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Will - where do I start ?
Old 01-19-2011, 03:38 AM   #1
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Will - where do I start ?

I am embarrassed to confess I do not have a Will but decided to write one this year. How did you write yours - did you get a lawyer or did you start in places like this www.legalzoom.com ?
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Old 01-19-2011, 06:54 AM   #2
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I am embarrassed to confess I do not have a Will but decided to write one this year. How did you write yours - did you get a lawyer or did you start in places like this www.legalzoom.com ?

When I was in the Navy, the Legal Services office would do simple wills for free. When I retired, I went to an attorney. I had marked up the old Navy will with any changes I wanted and brought along a list of wants and questions for the lawyer. He put together a draft and I went through that and noted any changes I wanted. When we had a final I was happy with, I signed it and got it witnessed.

When I moved to another state 6 years ago, I had a local lawyer review it and update it for an peculiarities of the laws here.

I know a lot of people use do it yourself wills, but I think it's worth a few hundred bucks for the piece of mind that someone who knows what he's doing it is reviewing it and always thinking "what could go wrong?" as he does so.
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Old 01-19-2011, 06:55 AM   #3
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We used a lawyer. The lawyer was a relative who specialized in family law and was generous with his time.

I saw this article recently, and it is relevant to your question:
Forbes.com - Magazine Article

I can't comment on the quality of the advice, but it does list several documents involved and the pros and cons of the lawyer / no-lawyer approaches. Being in the medical business, you are likely familiar with several of them.

State-specific issues are common, I believe, so watch out when reading advice aimed at a national audience.
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Old 01-19-2011, 07:17 AM   #4
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I would start by finding a lawyer. Ask around for recommendations. You can also look up a lawyer's ratings in the Martindale-Hubbell directory.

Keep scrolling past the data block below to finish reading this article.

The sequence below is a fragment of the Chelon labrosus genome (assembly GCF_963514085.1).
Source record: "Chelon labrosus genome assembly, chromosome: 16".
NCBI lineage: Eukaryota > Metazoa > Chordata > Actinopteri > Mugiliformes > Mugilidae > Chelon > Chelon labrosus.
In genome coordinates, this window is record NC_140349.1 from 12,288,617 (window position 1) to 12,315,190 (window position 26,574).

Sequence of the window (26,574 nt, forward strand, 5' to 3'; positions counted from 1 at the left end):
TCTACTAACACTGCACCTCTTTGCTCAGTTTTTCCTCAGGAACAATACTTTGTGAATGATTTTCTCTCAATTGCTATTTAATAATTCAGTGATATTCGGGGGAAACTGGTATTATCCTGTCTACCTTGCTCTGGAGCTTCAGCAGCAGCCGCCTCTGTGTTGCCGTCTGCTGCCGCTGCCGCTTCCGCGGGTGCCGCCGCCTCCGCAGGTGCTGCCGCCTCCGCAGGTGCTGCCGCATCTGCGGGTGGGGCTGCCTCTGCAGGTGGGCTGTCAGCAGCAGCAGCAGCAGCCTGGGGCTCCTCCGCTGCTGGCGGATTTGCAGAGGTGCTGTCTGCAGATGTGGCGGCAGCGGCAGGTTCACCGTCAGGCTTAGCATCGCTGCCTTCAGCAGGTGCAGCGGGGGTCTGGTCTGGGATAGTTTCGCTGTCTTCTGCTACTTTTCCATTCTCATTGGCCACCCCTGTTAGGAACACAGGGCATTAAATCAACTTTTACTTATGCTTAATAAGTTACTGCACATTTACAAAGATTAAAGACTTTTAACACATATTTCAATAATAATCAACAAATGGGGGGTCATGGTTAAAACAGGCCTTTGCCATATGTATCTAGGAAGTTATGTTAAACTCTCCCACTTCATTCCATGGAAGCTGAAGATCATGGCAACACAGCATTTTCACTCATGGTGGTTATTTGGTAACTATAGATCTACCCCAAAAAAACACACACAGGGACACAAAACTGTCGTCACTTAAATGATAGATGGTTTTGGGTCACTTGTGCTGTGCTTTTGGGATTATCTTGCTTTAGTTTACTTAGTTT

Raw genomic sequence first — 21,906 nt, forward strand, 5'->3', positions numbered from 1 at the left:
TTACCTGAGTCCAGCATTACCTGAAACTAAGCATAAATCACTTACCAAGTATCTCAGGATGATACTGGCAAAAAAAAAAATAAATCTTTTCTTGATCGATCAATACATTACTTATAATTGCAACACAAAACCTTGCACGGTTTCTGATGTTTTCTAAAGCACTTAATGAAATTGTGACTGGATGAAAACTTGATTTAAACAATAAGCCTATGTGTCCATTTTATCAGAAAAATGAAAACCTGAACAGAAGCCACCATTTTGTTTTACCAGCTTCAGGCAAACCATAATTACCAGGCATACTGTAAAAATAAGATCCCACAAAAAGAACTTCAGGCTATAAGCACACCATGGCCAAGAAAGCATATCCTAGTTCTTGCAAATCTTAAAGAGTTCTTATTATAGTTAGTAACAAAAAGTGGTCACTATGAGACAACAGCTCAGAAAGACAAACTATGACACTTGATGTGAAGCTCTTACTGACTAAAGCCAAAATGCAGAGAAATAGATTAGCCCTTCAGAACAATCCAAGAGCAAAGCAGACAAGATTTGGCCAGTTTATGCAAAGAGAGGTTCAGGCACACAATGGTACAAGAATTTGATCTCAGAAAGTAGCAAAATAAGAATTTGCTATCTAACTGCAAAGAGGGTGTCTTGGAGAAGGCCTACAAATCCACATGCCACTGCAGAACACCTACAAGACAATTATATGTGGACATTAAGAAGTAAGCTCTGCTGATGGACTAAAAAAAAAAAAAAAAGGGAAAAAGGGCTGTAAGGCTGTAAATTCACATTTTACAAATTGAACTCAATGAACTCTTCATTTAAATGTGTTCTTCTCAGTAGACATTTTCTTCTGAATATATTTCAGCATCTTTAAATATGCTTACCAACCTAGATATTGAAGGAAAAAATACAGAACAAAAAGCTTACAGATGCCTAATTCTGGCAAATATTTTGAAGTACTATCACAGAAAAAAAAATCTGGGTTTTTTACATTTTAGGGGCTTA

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Old 01-19-2011, 07:38 AM   #5
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Lot of information here:

Wills, Trusts, Living Wills, Estate Tax, Probate & Estate Planning - Free Law Resources - Nolo
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Old 01-19-2011, 07:50 AM   #6
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We procrastinated, went to a lawyer several years back and started the process but when we took it home to review, we kept saying, "we should change that or this", we forgot to consider this, etc. And never finalized it.

At the end of 2009 we knew we needed to get the whole estate thing done (Wills, POA, Healthcare directive, etc). Worked with a different attorney who specialized in this area.

In comparison, our situation is simple, just the DW and myself (no children). We talked about doing some charity donations, dealing with siblings who had children with special needs, how to handle a sibling predeceasing their spouse.

Our FIRE plan run out through a generous life expectancy. leaves us still with a sizeable nest egg.

We would up immobilized and stuck again. All this time with nothing in place.

Finally we decided - just make it simple and get something in place. So we got all the documents done and in place. We didn't account for every possible situation.

Now we are taking another look and are planning to make a few tweaks this year. We were waiting to see if the estate tax laws changed for 2011.

As Nike says - just do it!!
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Old 01-19-2011, 08:38 AM   #7